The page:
How to put an outlet in a brick wall

You know that class in third grade science where you learn how to make a circuit? The one with the light bulb attached to a battery? Well that’s the last time I thought about how electricity works. So when Jeremy said “we can do it ourselves!” about installing new outlets in our house, I thought he was insane. Nevertheless, he persisted. This man was relentless in his pursuit of our new outlets.

IMG_3443.JPG
Figuring out where the outlets should go in our island

When the electricians told him it was impossible to install an outlet on our brick wall, he said “I will prove them wrong!” And prove them wrong he did.

When the guy at the hardware store told us to just hire a handyman and that we ‘wouldn’t want to buy any more tools,’ Jeremy said “screw him, I’m buying an oscillating saw!”

When I said let’s just hire someone to cut a hole in our kitchen island to install an outlet for appliances, he said “we can do it ourselves!”

And dammit, he DID do it. Jeremy is the most determined person in the world and meets these challenges head on. He views new tasks as learning opportunities and genuinely does learn from them. My career as an electrician may have ended in third grade, but Jeremy’s is just getting started.

We knew we wanted to install new outlets on the main floor of our house to comply with code and provide enough grounded, 3-prong outlets necessary for modern life. But most of our walls are brick, making it difficult to install the electric boxes that are normally hiding behind drywall in newer homes. So Jeremy bought a chisel and hammered away at the brick, chipping out a line for the wire and a rectangle for the box to sit in.

Untitled.png

He slapped some wet compound in the whole and squished the box in, letting it dry and cement in place. Then he compounded over the chiseled out area to hide it from sight—three layers of compound with sanding in between each one.

IMG_8244
Applying compound cement to cover the chipped out area
IMG_3436.JPG
Compounding over the holes

Now it’s nicely painted and you’d never know all the work that went into it!

IMG_3460
Final product! (Minus the baseboard trim)

As for getting an outlet in our island, he drilled a hole through the floor and pulled the wires up through the floor (we had asked our electrician to “rough in” the wires a month ago for this purpose–the wires were chilling in our basement, dangling from the rafters). Then he sawed a rectangular hole into the side panel of our island and installed an outlet in it!

IMG_3454.JPG
Using our brand new oscillating saw to cut a hole for the outlet
IMG_3456.JPG
So proud of our new outlet on the side of our island!

Now all we have to do is get the countertop installed and cover the outlet with a plate and BAM! We have a fully functioning island. Oh did I mention he did the same thing for the power to our dishwasher and garbage disposal?

I happily sat this one out but I certainly learned a lot about how electricity works!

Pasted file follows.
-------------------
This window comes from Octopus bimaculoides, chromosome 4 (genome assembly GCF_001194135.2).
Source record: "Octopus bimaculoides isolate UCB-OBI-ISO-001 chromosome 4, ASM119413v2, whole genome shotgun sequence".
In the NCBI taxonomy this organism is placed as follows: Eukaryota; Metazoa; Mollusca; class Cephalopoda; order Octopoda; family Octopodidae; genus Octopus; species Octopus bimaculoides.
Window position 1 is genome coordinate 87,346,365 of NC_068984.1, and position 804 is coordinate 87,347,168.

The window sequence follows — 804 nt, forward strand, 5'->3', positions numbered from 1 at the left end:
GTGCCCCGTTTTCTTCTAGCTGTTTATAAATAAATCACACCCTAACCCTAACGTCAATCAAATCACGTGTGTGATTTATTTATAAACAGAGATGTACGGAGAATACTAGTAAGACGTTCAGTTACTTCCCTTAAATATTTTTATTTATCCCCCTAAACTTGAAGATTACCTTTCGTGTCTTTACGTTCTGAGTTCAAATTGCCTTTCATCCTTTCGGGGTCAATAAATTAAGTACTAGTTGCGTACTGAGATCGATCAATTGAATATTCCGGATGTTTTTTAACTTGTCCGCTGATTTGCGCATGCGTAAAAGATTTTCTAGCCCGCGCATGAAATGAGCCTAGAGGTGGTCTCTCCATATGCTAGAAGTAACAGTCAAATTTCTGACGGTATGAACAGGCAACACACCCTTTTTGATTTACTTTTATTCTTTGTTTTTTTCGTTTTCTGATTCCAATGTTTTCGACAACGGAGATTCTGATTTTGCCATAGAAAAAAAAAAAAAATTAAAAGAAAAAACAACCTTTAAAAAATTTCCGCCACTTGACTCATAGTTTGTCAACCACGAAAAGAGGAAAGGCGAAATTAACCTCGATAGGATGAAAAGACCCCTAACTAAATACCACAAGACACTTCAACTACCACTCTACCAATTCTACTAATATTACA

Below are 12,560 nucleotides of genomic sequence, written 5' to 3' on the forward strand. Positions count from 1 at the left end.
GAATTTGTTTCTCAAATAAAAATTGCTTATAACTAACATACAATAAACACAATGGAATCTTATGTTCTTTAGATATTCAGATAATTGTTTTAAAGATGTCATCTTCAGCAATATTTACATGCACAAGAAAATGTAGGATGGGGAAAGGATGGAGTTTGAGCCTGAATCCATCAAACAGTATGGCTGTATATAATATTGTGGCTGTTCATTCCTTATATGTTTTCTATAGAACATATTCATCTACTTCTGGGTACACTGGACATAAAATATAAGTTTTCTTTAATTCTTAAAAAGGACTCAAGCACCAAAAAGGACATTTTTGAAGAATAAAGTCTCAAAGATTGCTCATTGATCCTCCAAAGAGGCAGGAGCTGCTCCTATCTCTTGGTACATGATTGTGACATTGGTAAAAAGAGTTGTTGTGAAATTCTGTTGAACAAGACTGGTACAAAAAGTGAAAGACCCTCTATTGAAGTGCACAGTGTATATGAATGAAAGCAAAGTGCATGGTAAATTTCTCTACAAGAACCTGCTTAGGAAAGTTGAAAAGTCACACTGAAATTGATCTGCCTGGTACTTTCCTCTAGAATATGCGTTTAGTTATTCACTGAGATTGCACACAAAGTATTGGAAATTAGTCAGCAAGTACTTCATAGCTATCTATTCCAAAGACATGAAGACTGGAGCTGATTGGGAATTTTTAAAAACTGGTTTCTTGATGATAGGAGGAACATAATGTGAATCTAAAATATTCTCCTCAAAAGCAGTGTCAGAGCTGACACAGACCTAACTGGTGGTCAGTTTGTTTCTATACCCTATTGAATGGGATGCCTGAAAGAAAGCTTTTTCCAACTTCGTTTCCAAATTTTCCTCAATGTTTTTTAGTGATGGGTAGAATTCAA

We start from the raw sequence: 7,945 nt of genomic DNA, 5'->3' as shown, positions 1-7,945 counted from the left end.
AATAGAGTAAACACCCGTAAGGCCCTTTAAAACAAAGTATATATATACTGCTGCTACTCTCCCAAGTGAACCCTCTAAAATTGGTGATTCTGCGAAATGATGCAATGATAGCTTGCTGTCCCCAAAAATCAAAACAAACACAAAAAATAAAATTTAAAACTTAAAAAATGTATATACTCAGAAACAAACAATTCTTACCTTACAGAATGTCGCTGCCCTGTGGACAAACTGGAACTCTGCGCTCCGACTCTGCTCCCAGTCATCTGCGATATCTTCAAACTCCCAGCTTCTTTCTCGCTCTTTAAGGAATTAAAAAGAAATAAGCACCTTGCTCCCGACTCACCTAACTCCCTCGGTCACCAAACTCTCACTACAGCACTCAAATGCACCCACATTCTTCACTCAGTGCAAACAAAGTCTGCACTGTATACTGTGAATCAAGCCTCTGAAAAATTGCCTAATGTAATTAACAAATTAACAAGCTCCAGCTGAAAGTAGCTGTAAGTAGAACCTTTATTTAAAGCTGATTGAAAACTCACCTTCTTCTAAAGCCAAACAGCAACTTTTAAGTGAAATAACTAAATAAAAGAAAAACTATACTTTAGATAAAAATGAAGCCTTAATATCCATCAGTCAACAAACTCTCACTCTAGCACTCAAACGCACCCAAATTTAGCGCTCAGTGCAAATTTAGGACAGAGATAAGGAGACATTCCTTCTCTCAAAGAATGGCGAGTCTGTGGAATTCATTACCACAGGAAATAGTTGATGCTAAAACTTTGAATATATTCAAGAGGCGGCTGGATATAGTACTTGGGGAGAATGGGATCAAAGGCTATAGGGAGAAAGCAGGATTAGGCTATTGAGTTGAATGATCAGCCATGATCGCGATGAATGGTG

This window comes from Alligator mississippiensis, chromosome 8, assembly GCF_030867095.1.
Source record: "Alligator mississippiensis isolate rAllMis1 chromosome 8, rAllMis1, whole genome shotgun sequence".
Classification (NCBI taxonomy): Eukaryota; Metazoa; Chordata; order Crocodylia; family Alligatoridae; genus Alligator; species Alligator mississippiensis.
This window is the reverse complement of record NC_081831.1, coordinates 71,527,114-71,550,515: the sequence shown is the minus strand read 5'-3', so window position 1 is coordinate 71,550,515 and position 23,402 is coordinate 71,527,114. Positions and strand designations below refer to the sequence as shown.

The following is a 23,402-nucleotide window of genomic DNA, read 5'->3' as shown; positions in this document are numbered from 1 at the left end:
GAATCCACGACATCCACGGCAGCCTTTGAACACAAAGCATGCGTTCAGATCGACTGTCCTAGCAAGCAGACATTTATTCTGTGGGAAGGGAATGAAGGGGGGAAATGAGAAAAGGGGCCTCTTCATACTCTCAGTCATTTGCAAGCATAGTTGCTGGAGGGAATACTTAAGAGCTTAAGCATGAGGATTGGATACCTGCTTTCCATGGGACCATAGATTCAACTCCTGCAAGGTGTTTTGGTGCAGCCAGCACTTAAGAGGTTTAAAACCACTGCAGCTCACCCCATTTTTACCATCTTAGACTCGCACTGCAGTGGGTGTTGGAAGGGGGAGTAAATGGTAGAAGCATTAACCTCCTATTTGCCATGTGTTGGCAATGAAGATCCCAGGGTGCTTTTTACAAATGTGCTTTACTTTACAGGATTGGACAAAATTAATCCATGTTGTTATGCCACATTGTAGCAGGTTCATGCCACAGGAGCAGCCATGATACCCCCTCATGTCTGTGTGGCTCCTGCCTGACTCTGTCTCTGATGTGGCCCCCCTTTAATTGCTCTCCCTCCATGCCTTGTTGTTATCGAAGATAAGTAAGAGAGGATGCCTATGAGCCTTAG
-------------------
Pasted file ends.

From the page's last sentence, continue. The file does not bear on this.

Painting our kitchen cabinets

 

For our kitchen, we bought the cabinet frames from IKEA to keep the budget under control, but opted to purchase the door fronts from a higher-end vendor called Semihandmade. I had discovered this company a year ago and was so intrigued by their business model. They design high quality, real-wood doors that exactly fit all IKEA kitchen cabinets, for clients who want an affordable kitchen from IKEA but desire a higher-end, more custom look. We opted for the DIY option, which meant they’d delivered raw, unfinished cabinet doors that we could paint whatever color we desired. This option was appealing for several reasons: 1) obviously the budget–it was the least expensive product they sell and 2) I didn’t love their color options (they only had about 10 color options that were all very neutral) and was interested in picking the PERFECT color that was just right for me.

Well let me tell you, painting these doors was a WAY greater endeavor than I could have expected. I had read blog after blog of other women who had painted the DIY cabinets themselves but no one ever mentions how time consuming it is, or how heavy these doors are! I opted to apply one layer of primer and then two layers of color.  But since I could only paint one side at a time, that was essentially 6 rounds of spray painting. We decided to use a paint sprayer instead of a brush for a more even application of the paint.

We received the cabinets on November 9th, and had until December 12th when our kitchen was scheduled to be installed to finish all six rounds of spraying. We were limited to days when the weather was not windy, rainy, or snowy (since the spraying was in the back yard), and of course we had to start before 2 PM to beat the early winter sunset. We had less than 5 weeks. Could we make the deadline? We sure were going to try!

November 11: I borrowed the paint spraying gun from our trusted handyman and set to work on the first round of primer. I set up our two saw horses with 2X4s and immediately realized I would need a WAAAAAY larger staging area to paint all 37 individual pieces of wood doors, trim, and panels.

IMG_3105

After a LOT of troubleshooting, I started the first round with primer in the sprayer. I had to get the top of each door, plus the sides. The paint sprayer was a bit fussy and sometimes shot out a large glob of paint. To avoid this, I added water to thin the primer. It took me about an hour to do all 37 pieces, and I cursed SO many times I was afraid of what the neighbors thought. But I learned a lot that first round. We brought the doors inside after a few hours to finish drying.

November 19: I did the same set-up and spray painted the other side of each door with primer. This time was a bit easier since I had already painted the edges, I only had to cover the tops of each piece this time. Plus I applied the lessons I learned in the first round: thin the primer a lot so it’s almost the consistency of whole milk; hold a paper towel below the nozzle to catch those hated paint drips; never let the canister reach near-empty levels.